Lake Tahoe protections harming groundwater?
A $300,000 study is under way to determine whether dozens of water collection basins installed to protect Lake Tahoe’s fading clarity are having an impact on groundwater.
The basins hold melted snow and rain that runs off streets and sidewalks long enough for sand and oil to separate from the water and filter slowly into the ground instead of running directly into the lake.
South Tahoe Public Utility District and the U.S. Forest Service funded the study. The final report is due next fall.
“Definitely MTBE was part of the impetus of this study,” said Ivo Bergsohn, hydrogeologist for the district. “I’m not sure whether it would have happened anyway or not, but because of MTBE it did happen probably a lot sooner.”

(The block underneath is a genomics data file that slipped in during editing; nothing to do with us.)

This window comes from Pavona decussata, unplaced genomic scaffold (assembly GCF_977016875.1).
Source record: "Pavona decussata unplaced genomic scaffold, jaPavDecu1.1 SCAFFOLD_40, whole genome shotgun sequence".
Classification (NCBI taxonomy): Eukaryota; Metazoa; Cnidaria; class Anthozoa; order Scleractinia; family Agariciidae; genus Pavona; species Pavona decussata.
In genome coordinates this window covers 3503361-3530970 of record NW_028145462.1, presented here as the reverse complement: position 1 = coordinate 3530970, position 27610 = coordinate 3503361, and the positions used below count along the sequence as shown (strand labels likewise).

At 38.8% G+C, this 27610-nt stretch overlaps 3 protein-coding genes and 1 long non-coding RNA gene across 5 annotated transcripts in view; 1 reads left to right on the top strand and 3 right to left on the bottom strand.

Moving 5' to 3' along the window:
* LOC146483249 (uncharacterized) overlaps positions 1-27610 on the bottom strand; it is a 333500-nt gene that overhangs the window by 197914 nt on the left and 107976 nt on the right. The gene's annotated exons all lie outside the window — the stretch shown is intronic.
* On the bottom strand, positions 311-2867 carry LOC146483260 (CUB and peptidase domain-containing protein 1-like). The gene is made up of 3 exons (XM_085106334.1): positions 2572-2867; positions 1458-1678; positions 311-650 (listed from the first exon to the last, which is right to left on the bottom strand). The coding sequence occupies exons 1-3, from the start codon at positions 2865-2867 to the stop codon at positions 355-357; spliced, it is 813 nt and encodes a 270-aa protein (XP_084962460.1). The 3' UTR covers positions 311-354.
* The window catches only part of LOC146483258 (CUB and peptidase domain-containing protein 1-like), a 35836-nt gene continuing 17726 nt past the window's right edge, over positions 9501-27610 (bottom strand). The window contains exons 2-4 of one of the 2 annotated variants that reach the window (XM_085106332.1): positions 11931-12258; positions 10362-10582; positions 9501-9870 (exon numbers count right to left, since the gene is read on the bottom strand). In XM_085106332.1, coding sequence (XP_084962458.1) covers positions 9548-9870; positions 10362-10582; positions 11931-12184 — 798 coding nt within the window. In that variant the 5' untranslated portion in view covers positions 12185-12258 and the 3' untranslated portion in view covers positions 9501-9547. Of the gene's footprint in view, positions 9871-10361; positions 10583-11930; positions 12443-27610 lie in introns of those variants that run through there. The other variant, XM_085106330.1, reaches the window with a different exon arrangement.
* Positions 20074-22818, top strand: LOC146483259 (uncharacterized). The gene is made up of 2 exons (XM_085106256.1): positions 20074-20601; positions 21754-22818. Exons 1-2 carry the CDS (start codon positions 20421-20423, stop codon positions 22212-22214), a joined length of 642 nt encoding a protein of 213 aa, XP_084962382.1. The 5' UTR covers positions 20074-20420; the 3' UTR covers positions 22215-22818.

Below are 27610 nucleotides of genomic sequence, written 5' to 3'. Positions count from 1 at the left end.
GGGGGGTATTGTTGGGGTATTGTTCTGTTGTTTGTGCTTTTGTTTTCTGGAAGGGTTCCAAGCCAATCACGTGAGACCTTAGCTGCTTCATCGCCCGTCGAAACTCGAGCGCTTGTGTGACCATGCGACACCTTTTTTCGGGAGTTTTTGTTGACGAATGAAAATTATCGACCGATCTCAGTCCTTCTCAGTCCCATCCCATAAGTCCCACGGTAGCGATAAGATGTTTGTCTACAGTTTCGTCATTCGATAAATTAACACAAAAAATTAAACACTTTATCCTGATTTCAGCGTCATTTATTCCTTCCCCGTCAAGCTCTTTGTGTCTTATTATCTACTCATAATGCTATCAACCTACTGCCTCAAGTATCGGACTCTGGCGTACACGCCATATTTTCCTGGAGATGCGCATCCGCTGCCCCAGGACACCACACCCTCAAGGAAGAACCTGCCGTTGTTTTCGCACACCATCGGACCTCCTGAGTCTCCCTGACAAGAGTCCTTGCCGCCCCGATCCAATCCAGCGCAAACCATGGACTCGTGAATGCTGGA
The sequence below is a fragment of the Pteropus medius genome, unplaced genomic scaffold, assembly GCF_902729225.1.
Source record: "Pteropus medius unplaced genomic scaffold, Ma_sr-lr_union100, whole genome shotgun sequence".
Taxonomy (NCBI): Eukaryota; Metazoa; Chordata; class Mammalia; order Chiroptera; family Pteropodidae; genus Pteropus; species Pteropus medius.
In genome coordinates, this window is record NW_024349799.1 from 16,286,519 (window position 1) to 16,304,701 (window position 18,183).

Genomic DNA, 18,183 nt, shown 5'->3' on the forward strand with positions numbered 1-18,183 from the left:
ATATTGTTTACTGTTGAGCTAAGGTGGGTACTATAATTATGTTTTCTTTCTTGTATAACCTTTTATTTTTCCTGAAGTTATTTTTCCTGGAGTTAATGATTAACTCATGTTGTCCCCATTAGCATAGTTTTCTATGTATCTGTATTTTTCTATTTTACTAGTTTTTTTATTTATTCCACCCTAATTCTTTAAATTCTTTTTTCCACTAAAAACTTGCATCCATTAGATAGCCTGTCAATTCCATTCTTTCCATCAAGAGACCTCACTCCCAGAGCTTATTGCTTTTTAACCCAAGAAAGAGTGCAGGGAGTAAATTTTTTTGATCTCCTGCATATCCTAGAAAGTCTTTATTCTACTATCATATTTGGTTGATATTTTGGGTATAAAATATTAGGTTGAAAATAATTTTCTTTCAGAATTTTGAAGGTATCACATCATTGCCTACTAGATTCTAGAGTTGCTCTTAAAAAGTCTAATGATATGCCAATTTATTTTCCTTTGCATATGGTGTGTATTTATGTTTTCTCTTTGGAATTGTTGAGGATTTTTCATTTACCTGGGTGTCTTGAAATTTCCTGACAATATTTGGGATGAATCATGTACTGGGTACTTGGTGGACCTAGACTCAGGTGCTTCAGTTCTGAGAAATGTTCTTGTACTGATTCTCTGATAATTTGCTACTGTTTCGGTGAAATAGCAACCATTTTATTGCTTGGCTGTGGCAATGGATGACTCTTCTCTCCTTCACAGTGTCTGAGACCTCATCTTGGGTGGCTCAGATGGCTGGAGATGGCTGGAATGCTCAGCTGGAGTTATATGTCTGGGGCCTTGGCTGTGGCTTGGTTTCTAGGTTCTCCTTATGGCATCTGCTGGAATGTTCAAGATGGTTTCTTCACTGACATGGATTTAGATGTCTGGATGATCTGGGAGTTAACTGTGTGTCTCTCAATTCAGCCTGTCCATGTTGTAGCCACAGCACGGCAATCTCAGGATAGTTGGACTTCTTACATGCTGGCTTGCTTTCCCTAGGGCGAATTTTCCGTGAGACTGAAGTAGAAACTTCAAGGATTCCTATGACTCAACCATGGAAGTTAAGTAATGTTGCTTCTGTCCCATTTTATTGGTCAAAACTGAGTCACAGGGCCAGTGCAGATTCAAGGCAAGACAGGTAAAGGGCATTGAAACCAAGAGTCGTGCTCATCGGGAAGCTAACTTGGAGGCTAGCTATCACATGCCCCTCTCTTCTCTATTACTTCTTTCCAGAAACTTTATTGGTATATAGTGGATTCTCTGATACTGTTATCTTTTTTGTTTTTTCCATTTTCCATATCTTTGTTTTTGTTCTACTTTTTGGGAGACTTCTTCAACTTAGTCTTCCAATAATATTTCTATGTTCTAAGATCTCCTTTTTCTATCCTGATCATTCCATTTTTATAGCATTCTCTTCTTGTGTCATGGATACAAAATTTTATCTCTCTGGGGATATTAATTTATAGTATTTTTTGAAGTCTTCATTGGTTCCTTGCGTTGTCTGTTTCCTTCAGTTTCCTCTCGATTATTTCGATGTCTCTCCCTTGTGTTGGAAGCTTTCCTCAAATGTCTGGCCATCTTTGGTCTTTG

Since 1997, 13 of the district’s 34 wells have been tainted by methyl tertiary butyl ether, a gasoline additive now banned in the Lake Tahoe Basin. Treatment systems have revived several of those underground wells, but the onslaught of the fuel additive has led in part to year-round water restrictions for South Shore residents.
The groundwater study, which began in November 2003, is focusing on two basins – one on Eloise Avenue, and one recently constructed on Industrial Way. Different sets of data will be collected during four storms, the time when water washes off the streets and flows into the basins.
“One of the reasons the Eloise basin was selected was that the consultant had quite a bit prior knowledge about it,” Bergsohn said. “And it’s an older basin that caught a lot of stormwater from an industrial section of town.”
– Gregory Crofton can be reached at (530) 542-8045 or by e-mail at firstname.lastname@example.org